NEW YORK (BLOOMBERG) – The forced liquidation of more than US$20 billion (S$27 billion) in holdings linked to Bill Hwang’s investment firm is drawing attention to the covert financial instruments he used to build large stakes in companies.
Much of the leverage used by Mr Hwang’s Archegos Capital Management was provided by banks including Nomura Holdings and Credit Suisse Group through swaps or so-called contracts-for-difference (CFDs), according to people with direct knowledge of the deals. It means Archegos may never actually have owned most of the underlying securities – if any at all.
While investors who own a stake of more than 5 per cent in a US-listed company usually have to disclose their holdings and subsequent transactions, that’s not the case with positions built through the type of derivatives apparently used by Archegos. The products, which are transacted off exchanges, allow managers like Mr Hwang to amass exposure to publicly-traded companies without having to declare it.
The swift unwinding of Archegos has reverberated across the globe, after banks such as Goldman Sachs Group and Morgan Stanley forced Mr Hwang’s firm to sell billions of dollars in investments accumulated through highly leveraged bets. The selloff roiled stocks from Baidu to ViacomCBS, and prompted Nomura and Credit Suisse to disclose that they face potentially significant losses on their exposure.
One reason for the widening fallout is the borrowed funds that investors use to magnify their bets: a margin call occurs when the market goes against a large, leveraged position, forcing the hedge fund to deposit more cash or securities with its broker to cover any losses. Archegos was probably required to deposit only a small percentage of the total value of trades.
The chain of events set off by this massive unwinding is yet another reminder of the role that hedge funds play in the global capital markets. A hedge fund short squeeze during a Reddit-fueled frenzy for Gamestop shares earlier this year spurred a US$6 billion loss for Gabe Plotkin’s Melvin Capital and sparked scrutiny from US regulators and politicians.
The idea that one firm can quietly amass outsized positions through the use of derivatives could set off another wave of criticism directed against loosely regulated firms that have the power to destabilize markets.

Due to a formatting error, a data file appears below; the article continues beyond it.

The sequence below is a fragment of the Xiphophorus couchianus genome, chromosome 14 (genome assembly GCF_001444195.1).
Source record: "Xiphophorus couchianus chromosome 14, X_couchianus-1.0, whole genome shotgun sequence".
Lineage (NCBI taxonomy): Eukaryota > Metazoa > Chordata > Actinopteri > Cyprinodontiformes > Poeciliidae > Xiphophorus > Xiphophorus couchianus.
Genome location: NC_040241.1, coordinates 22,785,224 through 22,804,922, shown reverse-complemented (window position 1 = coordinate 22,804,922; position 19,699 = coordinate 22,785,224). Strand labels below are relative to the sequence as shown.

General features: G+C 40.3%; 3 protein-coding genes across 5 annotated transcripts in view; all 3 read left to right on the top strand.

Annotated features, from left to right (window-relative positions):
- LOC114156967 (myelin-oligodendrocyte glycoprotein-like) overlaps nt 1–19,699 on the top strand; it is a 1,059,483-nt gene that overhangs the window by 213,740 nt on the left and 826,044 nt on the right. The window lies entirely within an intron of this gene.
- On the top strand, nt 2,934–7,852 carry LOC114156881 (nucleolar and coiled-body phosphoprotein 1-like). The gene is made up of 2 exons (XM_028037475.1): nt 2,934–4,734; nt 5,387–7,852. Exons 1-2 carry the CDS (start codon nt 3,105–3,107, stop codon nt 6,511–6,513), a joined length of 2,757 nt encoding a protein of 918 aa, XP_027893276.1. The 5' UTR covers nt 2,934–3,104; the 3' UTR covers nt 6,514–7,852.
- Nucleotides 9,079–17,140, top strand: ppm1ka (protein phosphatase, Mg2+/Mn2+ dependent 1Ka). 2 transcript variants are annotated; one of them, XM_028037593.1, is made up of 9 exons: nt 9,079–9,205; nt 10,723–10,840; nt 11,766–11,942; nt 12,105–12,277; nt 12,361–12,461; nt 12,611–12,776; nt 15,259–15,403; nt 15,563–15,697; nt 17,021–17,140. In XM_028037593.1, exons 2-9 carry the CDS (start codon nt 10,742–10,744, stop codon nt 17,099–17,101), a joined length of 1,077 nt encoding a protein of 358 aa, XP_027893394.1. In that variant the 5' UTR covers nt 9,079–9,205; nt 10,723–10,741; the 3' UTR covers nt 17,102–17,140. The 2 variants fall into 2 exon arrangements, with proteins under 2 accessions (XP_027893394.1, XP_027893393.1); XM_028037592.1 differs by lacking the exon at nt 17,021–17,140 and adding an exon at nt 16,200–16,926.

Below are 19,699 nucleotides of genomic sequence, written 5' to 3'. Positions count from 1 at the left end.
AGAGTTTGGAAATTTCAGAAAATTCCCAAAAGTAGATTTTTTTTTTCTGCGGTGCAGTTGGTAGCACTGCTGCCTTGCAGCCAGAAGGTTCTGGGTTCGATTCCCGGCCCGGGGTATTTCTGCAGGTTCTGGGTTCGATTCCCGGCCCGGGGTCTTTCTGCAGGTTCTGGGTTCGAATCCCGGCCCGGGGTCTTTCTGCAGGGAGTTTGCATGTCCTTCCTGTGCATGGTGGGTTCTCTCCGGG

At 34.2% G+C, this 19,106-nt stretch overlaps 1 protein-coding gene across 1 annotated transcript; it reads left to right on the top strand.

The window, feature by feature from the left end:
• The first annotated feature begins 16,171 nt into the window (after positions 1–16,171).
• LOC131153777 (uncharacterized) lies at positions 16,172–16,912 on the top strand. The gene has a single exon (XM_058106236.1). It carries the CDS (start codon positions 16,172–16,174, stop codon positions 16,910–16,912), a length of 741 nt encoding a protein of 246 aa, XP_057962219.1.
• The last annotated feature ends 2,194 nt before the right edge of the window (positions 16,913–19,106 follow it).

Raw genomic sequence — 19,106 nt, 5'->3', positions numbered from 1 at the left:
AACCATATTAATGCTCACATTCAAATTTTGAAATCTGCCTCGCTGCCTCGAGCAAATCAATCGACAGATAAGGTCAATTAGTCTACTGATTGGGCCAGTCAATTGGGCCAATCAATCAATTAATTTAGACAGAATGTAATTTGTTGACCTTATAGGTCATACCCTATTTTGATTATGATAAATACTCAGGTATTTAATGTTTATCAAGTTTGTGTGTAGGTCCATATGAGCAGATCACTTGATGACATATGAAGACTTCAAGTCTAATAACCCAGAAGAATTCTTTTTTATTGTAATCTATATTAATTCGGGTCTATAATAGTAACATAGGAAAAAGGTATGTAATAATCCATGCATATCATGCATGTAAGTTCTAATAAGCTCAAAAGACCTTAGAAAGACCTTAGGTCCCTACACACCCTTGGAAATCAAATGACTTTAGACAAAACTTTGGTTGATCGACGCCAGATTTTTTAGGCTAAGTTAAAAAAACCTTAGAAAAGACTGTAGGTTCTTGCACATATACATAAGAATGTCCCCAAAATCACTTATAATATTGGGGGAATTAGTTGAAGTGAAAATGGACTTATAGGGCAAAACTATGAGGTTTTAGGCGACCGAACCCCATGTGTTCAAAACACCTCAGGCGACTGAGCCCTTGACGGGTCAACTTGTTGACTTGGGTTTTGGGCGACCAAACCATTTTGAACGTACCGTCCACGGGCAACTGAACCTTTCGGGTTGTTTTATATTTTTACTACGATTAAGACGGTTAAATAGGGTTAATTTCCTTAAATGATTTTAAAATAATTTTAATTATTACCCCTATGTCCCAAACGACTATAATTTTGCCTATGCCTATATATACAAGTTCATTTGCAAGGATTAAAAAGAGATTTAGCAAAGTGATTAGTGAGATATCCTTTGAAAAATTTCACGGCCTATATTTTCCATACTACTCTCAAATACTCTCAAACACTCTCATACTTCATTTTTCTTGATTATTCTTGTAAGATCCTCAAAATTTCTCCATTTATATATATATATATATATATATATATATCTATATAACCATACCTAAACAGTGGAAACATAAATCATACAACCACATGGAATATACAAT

While the margin calls on Friday (March 26) triggered losses of as much as 40 per cent in some shares, there was no sign of contagion in markets broadly on Monday. Contrast that with 2008, when Ireland’s then-richest man used derivatives to build a position so large in Anglo Irish Bank it eventually contributed to the country’s international bailout. In 2015, New York-based FXCM needed rescuing because of losses at its UK affiliate resulting from the unexpected de-pegging of the Swiss franc.
Much about Mr Hwang’s trades remains unclear, but market participants estimate his assets had grown to anywhere from US$5 billion to US$10 billion in recent years and total positions may have topped US$50 billion.
“This is a challenging time for the family office of Archegos Capital Management, our partners and employees,” Karen Kessler, a spokesperson for Archegos, said late Monday in an emailed statement. “All plans are being discussed as Mr Hwang and the team determine the best path forward.”
CFDs and swaps are among bespoke derivatives that investors trade privately between themselves, or over-the-counter, instead of through public exchanges. Such opacity helped to worsen the 2008 financial crisis and regulators have introduced a vast new body of rules governing the assets since then.
Over-the-counter equity derivatives occupy one of the smallest corners of this opaque market. Swaps and forwards linked to stocks had a gross market value of US$282 billion at the end of June 2020, according to data from the Bank for International Settlements. That compared with US$10.3 trillion for swaps linked to interest rates and US$2.4 trillion for swaps and forwards linked to currencies.
Regulators have begun clamping down on CFDs in recent years because they’re concerned the derivatives are too complex and too risky for retail investors, with the European Securities and Markets Authority in 2018 restricting the distribution to individuals and capping leverage. In the US, CFDs are largely banned for amateur traders.
Banks still favour them because they can make a large profit without needing to set aside as much capital versus trading actual securities, another consequence of regulation imposed in the aftermath of the global financial crisis. Among hedge funds, equity swaps and CFDs grew in popularity because they are exempt from stamp duty in high-tax jurisdictions such as the UK.